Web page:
F. Scott Fitzgerald’s classic novel “The Great Gatsby” has had a long, never entirely satisfying history of film adaptations since the book was published in 1925.
In fact, Australian director Baz Luhrmann’s latest, which opens Friday, is the sixth attempt to bring this story of the Roaring Twenties, doomed romance, class warfare, underworld crime and decadence to widely praised cinematic life.
Some have theorized that the road to film has been bumpy because so much of the book’s power comes from Fitzgerald’s writing.
Luhrmann has said the character of Gatsby is just as elusive as trying to turn prose into film. And the story, all about capturing the essence of the jazz age in American history, is also a tall order to condense into movie length. Luhrmann’s version was initially announced to open last year, in time for Oscar season, but was delayed.
The story is told through the eyes of Nick Carroway, a WWI veteran from the Midwest who moves to Long Island, N.Y., in summer 1922 to become a bond salesman. His second cousin, Daisy, who lives nearby, is married to someone he went to college with at Yale, Tom Buchanan. Tom comes from an old-moneyed traditional family.
Nick lives in a cottage next door to Jay Gatsby, a secretive man who comes from new money, rumored to be shady bootlegger money. Gatsby throws huge, notorious parties at his mansion. Eventually you learn he came from a penniless Midwest family but dated Daisy before being sent off to war. He wants to win her back.
Gatsby is a symbol of the corruption of the American dream. But then, so is Tom, who is having an affair with a poor garage mechanic’s wife named Myrtle Wilson.
Jealousy, substance abuse and hedonism prove a potent mix as all these characters’ inner lives get sorted out.
The first movie of “The Great Gatsby,” a 1926 silent version directed by Herbert Brenon and based on Owen Davis’ broadway play version, no longer survives. Only the trailer is around today.
Alan Ladd and Betty Field starred as Jay Gatsby and Daisy in a 1949 version, with Barry Sullivan as Tom Buchanan and Macdonald Carey as Nick. It’s a gangster film at its heart.
Jack Brayton directed a 1974 script by Francis Ford Coppola that got decidedly mixed reviews. It starred Robert Redford as Gatsby, Mia Farrow as Daisy, Sam Waterston as Nick and Bruce Dern as Tom.
A low-budget television version in 2000, starring Paul Rudd and Mira Sorvino, didn’t fare well either.
Luhrmann has said his favorite version is “Gatz,” adapted by a theater company using the novel’s entire text. But it runs seven hours.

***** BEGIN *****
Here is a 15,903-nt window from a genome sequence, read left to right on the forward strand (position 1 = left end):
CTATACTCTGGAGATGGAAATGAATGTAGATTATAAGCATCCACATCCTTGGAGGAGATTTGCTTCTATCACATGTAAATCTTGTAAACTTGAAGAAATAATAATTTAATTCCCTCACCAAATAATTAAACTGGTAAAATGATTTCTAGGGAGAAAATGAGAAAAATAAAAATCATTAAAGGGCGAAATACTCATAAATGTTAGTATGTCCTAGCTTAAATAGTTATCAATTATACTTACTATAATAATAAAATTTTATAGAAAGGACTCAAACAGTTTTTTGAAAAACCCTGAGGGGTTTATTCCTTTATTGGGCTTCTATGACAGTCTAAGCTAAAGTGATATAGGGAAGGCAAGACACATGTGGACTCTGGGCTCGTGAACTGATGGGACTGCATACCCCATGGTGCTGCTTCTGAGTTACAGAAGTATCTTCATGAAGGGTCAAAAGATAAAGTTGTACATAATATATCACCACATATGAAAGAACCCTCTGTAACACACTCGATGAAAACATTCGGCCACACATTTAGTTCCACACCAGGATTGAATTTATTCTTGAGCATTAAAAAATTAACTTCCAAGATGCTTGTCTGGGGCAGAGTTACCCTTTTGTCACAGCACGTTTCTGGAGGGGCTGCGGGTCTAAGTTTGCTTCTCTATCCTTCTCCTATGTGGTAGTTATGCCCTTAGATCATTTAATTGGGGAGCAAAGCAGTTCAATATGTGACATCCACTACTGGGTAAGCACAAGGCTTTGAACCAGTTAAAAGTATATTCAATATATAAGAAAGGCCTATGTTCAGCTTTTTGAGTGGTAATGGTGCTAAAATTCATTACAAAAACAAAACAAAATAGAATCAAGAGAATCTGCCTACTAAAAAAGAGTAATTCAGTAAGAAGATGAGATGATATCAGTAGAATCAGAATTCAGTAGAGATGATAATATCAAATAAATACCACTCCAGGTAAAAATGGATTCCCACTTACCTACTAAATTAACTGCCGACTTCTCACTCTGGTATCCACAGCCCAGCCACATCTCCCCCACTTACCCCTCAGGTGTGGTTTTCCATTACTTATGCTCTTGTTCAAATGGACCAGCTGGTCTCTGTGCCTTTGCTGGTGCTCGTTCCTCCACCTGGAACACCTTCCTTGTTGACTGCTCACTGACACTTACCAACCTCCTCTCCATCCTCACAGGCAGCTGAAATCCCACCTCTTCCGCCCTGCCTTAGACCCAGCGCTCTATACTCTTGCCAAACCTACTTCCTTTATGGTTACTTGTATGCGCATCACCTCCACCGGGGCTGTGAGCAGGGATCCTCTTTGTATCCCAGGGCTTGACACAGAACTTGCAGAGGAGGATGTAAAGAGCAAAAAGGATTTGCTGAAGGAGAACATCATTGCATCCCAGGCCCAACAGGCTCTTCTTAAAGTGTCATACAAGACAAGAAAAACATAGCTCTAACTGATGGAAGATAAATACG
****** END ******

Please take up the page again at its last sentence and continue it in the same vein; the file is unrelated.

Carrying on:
What makes Lurhmann an interesting director for the latest experiment is that he has shown a fondness for stories bursting with bigger-than-life romantic emotion: “Moulin Rouge,” “Australia,” “Romeo + Juliet,” “Strictly Ballroom.”
He’s also shown a flair for visually bold movies, spurred on by his wife and production designer, Catherine Martin.
His cast of A-listers includes Leonardo DiCaprio as Gatsby, Carey Mulligan (“An Education”) as Daisy, Tobey Maguire as Nick and Joel Edgerton (“Zero Dark Thirty”) as Tom.
DiCaprio, nominated three times for an Academy Award, has never won one. Comments I hear from readers and acquaintances make me think he is a polarizing figure. People tend either to love him or hate him as an actor.
A bigger furor has been swirling around Luhrmann’s decision to feature a soundtrack that veers from jazz-age music to include hip-hop. Songs by Fergie, Beyoncé and Jack White are part of Luhrmann’s collaboration with Jay-Z in compiling the soundtrack.
Luhrmann justified the choice by telling the New York Times that jazz in the 1920s held the visceral, immediate excitement that hip-hop does for today’s audiences. Jazz, he said, is now revered but older music.
How he justifies shooting the picture in 3-D would no doubt have more to do with box office returns than anything to do with an aesthetic of the 1920s flapper era. It does, after all, have to compete with “Iron Man 3” this weekend. Most prognosticators expect the Marvel comic hero to prevail over Jay Gatsby.
But while literary purists may have problems with trends like hip-hop tunes and 3-D, it would be good to remember how Fitzgerald himself has come into favor. It’s said he wrote “The Great Gatsby” as a direct attempt at literary fame that would establish him as an important writer.
While the novel got mostly positive reviews, it didn’t sell as well as two previous Fitzgerald novels, “This Side of Paradise” and “The Beautiful and the Damned.” In its first year, “The Great Gatsby” sold about 20,000 copies.
When Fitzgerald died penniless in 1940, the New York Times obituary talked of his unrealized potential. But after 150,000 copies of “Gatsby” were distributed by the Armed Services in 1945, and after “Gatsby” began to be part of high school reading lists in the 1950s, Fitzgerald’s star rose again.
Maybe Luhrmann can do the same for a movie version.